Environmental Philosophy

Volume 14, Issue 1, Spring 2017

Immortality and Infinitude in the Anthropocene

Dolly Jørgensen
Pages 119-138

Endling, the Power of the Last in an Extinction-Prone World

Cited by

  • Michelle Lim. Griffith Law Review. Extinction: hidden in plain sight – can stories of ‘the last’ unearth environmental law’s unspeakable truth? 2020. [CrossRef]
  • Colin Sterling. International Journal of Heritage Studies. Critical heritage and the posthumanities: problems and prospects 2020. [CrossRef]
  • Charlotte Wrigley. Environmental Humanities. Nine Lives Down 2020. [CrossRef]
  • Marius Palz. Relations. Beyond Anthropocentrism. A Sea Cow Goes to Court. Extinction and Animal Agency in a Struggle Against Militarism 2021. [CrossRef]
  • Karen R. Jones. Home Cultures. Fantastic Beasts in The Great Indoors: Taxidermy, Animal Capital and the Domestic Interior in Britain, 1851–1921 2021. [CrossRef]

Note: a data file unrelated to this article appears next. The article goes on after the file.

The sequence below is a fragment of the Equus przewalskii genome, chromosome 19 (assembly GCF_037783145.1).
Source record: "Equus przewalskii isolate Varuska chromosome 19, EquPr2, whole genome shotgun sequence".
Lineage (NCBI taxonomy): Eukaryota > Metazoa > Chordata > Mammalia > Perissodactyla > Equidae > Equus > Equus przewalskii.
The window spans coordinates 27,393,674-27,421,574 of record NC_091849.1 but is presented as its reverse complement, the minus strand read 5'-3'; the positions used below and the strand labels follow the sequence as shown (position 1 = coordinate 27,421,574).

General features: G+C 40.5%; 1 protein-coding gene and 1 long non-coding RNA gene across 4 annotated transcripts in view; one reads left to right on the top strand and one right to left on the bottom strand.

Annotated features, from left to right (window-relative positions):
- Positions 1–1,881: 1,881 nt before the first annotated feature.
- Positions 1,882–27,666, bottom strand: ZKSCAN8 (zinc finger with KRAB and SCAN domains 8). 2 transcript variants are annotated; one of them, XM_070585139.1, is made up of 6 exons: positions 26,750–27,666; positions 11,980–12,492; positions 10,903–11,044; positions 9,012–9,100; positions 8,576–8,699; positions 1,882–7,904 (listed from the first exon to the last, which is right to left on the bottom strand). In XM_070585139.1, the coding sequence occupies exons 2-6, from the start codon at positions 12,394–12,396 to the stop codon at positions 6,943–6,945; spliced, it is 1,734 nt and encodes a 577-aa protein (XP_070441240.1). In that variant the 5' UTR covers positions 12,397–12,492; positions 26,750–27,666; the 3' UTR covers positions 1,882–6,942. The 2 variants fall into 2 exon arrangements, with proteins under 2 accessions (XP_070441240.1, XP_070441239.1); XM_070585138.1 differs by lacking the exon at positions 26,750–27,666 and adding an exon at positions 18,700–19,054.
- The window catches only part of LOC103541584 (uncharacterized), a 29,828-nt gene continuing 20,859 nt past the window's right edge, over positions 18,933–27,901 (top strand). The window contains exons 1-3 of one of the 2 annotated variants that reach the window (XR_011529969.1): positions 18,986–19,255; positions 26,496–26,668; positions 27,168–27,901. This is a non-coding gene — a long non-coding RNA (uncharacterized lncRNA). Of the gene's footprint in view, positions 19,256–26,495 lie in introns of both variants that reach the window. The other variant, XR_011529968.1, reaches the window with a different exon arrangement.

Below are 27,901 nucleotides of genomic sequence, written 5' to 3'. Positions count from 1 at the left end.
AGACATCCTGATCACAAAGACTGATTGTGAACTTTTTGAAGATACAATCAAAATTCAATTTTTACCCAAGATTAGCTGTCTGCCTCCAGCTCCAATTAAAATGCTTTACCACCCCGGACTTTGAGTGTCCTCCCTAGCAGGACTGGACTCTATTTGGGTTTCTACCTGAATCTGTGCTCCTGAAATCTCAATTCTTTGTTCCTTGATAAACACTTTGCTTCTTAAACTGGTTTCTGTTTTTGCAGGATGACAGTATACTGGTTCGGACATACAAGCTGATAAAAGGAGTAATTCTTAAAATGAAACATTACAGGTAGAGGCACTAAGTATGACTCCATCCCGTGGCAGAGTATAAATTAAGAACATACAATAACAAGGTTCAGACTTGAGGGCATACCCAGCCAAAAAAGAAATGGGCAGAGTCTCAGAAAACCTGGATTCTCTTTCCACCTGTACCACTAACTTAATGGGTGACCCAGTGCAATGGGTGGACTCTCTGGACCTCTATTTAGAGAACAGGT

• Joshua Trey Barnett. Environmental Communication. Naming, Mourning, and the Work of Earthly Coexistence 2019. [CrossRef]
  • Michelle Bastian. Environmental Humanities. Whale Falls, Suspended Ground, and Extinctions Never Known 2020. [CrossRef]
  • Sarah Bezan. Parallax. Dodo Birds and the Anthropogenic Wonderlands of Harri Kallio 2019. [CrossRef]
  • Anna Guasco. Environment and Planning E: Nature and Space. ‘As dead as a dodo’: Extinction narratives and multispecies justice in the museum 2021. [CrossRef]
  • Brock Bersaglio, Jared Margulies. Social & Cultural Geography. Extinctionscapes: Spatializing the commodification of animal lives and afterlives in conservation landscapes 2022. [CrossRef]
  • Thom van Dooren. Environmental Humanities. In Search of Lost Snails 2022. [CrossRef]
  • Mihaela Mihai, Mathias Thaler. Memory Studies. Environmental commemoration: Guiding principles and real-world cases 2023. [CrossRef]
There may be additional citations on Google Scholar.